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You can build a small dwelling, but it has to meet the standards of the Oregon Residential Specialty Code which Klamath County uses. The smallest size that meets the code is approximately 300 sq. ft. Alternative materials and styles for dwellings are allowed as long as a registered engineer certifies that they are "equivalent" to the building code. you will need to check with the Klamath County Onsite Department regarding alternative waste and grey water disposal. Solar power is acceptable to use in lieu of other power sources; Klamath County is solar friendly; click here for more information about permitting for solar power.
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The first steps in building on a parcel of land is to determine if the property is in the City or the County; you can find the address or parcel to determine this information by searching the County's zoning map or the City of Klamath Falls zoning map. If your property is in the County, you'll want to visit with our Planning Division. They can help guide you through the process, providing valuable information regarding zoning, land use, site plans, and other items you'll need to gather and let you know the next steps to take. Also, you might want to review information pertaining to buildable lots.
Klamath County Planning fees have recently been updated. You may click to Download a printable copy of the fee schedule (PDF) in Adobe Acrobat or review the updated schedule of fees on our site at Fees | Klamath County, OR. Each link contains the same fee schedule in whichever format you prefer.
You must build a primary dwelling prior to building any accessory structures. One possible solution would be to include a small apartment in the shop, which would then allow you to build other accessory structures. Once you then build the house, you could remove the apartment in the shop so it is no longer considered a dwelling (as there is typically only one dwelling allowed per parcel). You could also obtain a building permit for the dwelling, which would allow you to construct accessory structures (provided they are shown on the site plan) prior to the dwelling. Once you have that building permit for the dwelling, you can also obtain a Temporary Use Permit (TUP) to live in an RV during construction.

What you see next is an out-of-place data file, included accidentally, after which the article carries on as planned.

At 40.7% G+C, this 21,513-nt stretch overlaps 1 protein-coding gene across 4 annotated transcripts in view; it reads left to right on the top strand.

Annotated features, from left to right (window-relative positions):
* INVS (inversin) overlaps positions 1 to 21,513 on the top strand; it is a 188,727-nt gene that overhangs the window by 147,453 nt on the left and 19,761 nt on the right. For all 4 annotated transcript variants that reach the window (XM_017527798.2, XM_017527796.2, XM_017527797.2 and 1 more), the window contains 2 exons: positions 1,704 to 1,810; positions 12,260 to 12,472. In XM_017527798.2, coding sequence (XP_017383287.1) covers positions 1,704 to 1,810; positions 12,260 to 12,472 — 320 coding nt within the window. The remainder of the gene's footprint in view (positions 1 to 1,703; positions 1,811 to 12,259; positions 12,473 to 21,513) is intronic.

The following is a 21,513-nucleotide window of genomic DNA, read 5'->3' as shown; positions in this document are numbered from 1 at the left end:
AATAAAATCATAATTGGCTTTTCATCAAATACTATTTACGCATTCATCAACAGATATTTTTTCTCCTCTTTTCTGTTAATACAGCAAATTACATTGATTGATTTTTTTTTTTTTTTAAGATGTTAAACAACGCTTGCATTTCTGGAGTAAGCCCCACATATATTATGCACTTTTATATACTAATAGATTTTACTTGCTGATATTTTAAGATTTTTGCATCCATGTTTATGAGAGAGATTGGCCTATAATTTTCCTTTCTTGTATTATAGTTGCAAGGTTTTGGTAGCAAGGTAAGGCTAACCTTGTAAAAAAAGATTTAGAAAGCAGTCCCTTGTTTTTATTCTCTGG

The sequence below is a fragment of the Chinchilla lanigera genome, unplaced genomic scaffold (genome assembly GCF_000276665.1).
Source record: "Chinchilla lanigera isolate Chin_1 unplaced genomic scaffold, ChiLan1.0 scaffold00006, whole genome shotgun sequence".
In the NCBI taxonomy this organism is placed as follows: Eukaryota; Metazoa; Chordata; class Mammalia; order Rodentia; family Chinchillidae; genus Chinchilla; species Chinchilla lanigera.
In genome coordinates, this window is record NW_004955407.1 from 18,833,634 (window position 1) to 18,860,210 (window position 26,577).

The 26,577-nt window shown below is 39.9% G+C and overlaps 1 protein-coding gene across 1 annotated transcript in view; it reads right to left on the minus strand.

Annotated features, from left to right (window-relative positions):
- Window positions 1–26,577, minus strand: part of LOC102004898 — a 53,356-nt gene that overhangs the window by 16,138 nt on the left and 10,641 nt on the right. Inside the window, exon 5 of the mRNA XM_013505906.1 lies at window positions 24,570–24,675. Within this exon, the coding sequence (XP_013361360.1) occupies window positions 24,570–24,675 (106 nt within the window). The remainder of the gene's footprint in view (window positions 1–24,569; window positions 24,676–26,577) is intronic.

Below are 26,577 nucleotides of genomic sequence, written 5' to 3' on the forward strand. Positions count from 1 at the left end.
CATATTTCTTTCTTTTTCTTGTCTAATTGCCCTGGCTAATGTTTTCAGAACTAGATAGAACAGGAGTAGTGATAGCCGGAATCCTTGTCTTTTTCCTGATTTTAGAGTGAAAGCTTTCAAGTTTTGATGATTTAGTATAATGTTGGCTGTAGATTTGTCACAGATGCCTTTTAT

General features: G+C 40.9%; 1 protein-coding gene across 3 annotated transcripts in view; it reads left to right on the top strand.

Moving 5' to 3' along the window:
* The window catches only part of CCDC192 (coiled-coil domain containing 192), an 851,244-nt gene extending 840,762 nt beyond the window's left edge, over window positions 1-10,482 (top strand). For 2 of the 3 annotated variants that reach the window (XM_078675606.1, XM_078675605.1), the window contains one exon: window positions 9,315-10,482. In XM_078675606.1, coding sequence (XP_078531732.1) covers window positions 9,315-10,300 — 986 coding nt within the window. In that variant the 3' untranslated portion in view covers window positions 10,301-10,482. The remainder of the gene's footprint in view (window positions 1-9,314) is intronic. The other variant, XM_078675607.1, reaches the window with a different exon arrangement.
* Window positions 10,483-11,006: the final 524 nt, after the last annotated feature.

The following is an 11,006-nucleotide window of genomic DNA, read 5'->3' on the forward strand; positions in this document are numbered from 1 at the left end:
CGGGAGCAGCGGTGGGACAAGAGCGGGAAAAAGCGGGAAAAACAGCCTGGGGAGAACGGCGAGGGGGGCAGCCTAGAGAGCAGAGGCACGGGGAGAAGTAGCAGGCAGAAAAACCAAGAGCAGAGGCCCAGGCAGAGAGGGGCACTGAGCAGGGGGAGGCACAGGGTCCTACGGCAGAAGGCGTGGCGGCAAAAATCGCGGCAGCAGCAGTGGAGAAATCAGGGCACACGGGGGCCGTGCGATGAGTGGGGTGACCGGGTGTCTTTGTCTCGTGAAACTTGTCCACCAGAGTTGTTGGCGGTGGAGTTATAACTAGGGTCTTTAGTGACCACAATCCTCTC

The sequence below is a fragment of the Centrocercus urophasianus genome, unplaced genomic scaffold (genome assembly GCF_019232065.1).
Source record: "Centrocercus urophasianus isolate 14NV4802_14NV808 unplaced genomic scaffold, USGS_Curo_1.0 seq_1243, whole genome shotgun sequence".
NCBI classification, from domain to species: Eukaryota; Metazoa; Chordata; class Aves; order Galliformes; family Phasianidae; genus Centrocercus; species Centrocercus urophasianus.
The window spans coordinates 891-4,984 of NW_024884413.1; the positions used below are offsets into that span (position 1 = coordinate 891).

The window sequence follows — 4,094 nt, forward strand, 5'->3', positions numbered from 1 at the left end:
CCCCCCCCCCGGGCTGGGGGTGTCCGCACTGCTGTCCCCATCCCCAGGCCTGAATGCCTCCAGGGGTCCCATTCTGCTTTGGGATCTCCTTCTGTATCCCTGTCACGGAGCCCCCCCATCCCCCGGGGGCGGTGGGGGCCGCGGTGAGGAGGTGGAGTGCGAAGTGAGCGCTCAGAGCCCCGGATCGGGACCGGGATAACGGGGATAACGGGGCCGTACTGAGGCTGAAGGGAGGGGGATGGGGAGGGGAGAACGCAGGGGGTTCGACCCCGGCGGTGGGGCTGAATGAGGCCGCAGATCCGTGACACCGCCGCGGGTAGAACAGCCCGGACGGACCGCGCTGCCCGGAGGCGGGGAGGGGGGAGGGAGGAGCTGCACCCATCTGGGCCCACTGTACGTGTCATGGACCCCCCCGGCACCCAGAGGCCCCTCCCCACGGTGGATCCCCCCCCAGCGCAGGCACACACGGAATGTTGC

Staying on the property in an RV is considered camping; camping in Klamath County is limited to 21 days in a 6 month period. Once the building permit for the dwelling* has been issued, you can apply for a Temporary Use Permit (TUP) to live in an RV while you're building the dwelling. The TUP can be extended as long as the building permit remains active and does not expire; it takes approximately 35 days to receive approval of the TUP. The application fee for a TUP is $450 with a $146 annual renewal fee (building permit fees are separate). *Note: a dwelling is either a stick-built or manufactured home.
You can, but you'll need to meet the flood plain construction requirements. This includes having the finished floor elevation of the living space one (1) foot above the base flood elevation; this is determined by a surveyor and confirmed by the Planning Department. You'll also need vents placed in the walls or foundation and accessory structures (shops, sheds, etc.) must have openings in the portions of the structures that are below base flood elevation. To view FEMA preliminary floodplain maps for Klamath County visit the FEMA website. You may also wish to review the information in the NFIP Floodplain Management Guidebook (click here to be redirected).